Development Of An Evolutionarily Novel Structure: Fibroblast Growth Factor Expression In The Carapacial Ridge Of Turtle Embryos

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Journal Of Experimental Zoology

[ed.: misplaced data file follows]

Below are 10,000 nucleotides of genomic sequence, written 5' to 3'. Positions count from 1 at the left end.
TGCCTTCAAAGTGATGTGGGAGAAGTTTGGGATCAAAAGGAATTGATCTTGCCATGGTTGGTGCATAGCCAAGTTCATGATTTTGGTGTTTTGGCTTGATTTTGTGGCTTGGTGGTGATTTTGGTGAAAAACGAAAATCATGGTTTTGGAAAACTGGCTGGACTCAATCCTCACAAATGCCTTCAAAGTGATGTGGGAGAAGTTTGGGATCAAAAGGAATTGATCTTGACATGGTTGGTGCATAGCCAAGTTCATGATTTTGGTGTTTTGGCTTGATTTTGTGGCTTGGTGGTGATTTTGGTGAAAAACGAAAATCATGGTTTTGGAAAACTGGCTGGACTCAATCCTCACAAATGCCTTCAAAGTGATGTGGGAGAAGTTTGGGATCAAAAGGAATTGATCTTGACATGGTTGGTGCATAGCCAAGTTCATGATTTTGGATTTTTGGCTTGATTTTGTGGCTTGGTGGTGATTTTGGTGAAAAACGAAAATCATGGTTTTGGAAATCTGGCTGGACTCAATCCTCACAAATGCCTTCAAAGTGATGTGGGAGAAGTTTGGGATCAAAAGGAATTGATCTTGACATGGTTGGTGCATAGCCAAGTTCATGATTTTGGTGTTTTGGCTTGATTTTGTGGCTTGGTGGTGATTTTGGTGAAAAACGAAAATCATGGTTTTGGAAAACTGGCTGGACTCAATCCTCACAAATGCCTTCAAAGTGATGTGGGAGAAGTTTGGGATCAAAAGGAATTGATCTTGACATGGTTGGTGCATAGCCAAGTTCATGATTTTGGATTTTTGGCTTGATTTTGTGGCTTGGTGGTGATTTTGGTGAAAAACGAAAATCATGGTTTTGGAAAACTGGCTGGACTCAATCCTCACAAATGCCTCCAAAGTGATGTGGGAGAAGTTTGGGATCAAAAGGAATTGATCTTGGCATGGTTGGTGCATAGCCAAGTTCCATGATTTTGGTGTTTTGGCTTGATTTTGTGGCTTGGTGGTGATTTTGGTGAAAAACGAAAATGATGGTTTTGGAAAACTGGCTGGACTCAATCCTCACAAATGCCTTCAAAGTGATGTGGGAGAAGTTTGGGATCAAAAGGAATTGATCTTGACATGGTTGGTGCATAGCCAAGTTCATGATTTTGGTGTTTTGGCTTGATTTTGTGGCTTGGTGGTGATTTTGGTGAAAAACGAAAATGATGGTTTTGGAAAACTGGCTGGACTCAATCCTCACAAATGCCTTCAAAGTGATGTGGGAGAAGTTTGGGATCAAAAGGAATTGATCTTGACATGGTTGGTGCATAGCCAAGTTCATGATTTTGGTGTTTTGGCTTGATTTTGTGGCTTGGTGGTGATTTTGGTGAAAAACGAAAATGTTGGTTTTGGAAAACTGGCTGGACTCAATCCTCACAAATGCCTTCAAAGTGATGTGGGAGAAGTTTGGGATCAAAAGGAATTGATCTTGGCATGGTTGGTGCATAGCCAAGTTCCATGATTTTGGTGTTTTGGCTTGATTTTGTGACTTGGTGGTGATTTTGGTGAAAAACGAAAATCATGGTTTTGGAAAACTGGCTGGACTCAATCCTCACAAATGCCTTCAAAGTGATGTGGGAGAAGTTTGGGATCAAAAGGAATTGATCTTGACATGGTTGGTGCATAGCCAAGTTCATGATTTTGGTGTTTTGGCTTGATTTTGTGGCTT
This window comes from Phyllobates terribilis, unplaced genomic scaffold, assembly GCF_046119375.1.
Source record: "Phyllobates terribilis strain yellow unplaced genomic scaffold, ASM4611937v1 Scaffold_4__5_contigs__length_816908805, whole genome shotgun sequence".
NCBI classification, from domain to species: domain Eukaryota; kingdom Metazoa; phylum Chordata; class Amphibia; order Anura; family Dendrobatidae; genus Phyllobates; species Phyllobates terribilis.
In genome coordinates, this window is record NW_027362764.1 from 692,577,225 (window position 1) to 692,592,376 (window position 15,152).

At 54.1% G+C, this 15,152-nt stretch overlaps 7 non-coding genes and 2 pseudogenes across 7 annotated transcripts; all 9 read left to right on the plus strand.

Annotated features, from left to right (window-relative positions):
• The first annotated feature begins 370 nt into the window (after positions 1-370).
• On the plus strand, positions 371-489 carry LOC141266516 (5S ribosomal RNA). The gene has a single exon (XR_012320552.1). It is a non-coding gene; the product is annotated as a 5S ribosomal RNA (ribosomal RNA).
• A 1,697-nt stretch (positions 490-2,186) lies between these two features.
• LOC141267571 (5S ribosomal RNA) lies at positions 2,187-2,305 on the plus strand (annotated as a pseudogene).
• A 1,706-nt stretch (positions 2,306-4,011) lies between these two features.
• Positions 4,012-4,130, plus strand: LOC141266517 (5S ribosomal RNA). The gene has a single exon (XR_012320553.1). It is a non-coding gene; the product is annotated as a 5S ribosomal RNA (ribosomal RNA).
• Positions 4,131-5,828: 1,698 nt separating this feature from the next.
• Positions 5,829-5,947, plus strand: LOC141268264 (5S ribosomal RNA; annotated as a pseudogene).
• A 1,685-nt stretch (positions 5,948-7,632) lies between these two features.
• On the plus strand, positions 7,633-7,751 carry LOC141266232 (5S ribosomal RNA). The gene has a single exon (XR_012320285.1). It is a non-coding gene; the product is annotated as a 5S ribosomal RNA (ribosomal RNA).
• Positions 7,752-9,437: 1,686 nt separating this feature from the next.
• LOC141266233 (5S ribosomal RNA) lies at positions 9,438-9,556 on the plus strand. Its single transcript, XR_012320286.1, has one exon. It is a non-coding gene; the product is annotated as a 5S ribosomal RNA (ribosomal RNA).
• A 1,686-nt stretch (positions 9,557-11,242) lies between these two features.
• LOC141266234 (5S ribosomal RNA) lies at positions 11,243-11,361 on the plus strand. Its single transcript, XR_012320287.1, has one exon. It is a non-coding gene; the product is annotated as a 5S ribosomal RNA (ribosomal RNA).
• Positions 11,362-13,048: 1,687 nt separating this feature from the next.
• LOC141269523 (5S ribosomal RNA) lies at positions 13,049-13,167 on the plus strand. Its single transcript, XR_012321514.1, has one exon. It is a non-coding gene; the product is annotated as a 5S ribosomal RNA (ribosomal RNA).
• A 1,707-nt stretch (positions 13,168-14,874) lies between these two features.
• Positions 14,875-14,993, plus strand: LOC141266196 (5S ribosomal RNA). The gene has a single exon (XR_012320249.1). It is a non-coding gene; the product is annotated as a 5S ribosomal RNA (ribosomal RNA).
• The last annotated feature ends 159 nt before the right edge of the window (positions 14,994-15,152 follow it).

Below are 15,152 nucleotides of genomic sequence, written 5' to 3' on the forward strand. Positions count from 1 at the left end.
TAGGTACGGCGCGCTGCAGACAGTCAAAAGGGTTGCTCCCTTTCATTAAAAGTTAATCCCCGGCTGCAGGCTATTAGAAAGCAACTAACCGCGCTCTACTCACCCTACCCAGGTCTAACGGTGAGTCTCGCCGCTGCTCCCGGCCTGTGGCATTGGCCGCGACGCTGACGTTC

The turtle shell, an evolutionarily novel structure, contains a bony exoskeleton that includes a dorsal carapace and a ventral plastron. The development of the carapace is dependent on the carapacial ridge (CR), a bulge in the dorsal flank that contains an ectodermal structure analogous to the apical ectodermal ridge (AER) of the developing limb (Burke. 1989a. J Morphol 199:363-378; Burke. 1989b. Fortschr Zool 35:206-209). Although the CR is thought to mediate the initiation and outgrowth of the carapace, the mechanisms of shell development have not been studied on the molecular level. Here, we present data suggesting that carapace formation is initiated by co-opting genes that had other functions in the ancestral embryo, specifically those of limb outgrowth. However, there is divergence in the signaling repertoire from that involved in limb initiation and outgrowth. In situ hybridizations with antisense riboprobes derived from Trionyx spiniferous fibroblast growth factor-10 (tfgf10) and Trachemys scripta (T scripta) fibroblast-growth factor 8 (tfgf8) cDNAs were performed on sections of early T scripta embryos (< 30 days). Expression of tfgf10 was localized to the mesenchyme subjacent to the ectoderm of the CR. In the chick limb bud, FGF10 is known to be expressed in the early limb-forming mesenchyme and is capable of inducing FGF8 in the AER to initiate the outgrowth of the limb bud. Although the expression of tfgf8 was found in the AER of the developing turtle limb, it was not seen in the CR. Thus, the initiation of the carapace is in agreement with FGF10 expression in the CR, but FGF8 does not appear to have a role in mediating early carapace outgrowth. (C) 2001 Wiley-Liss, Inc.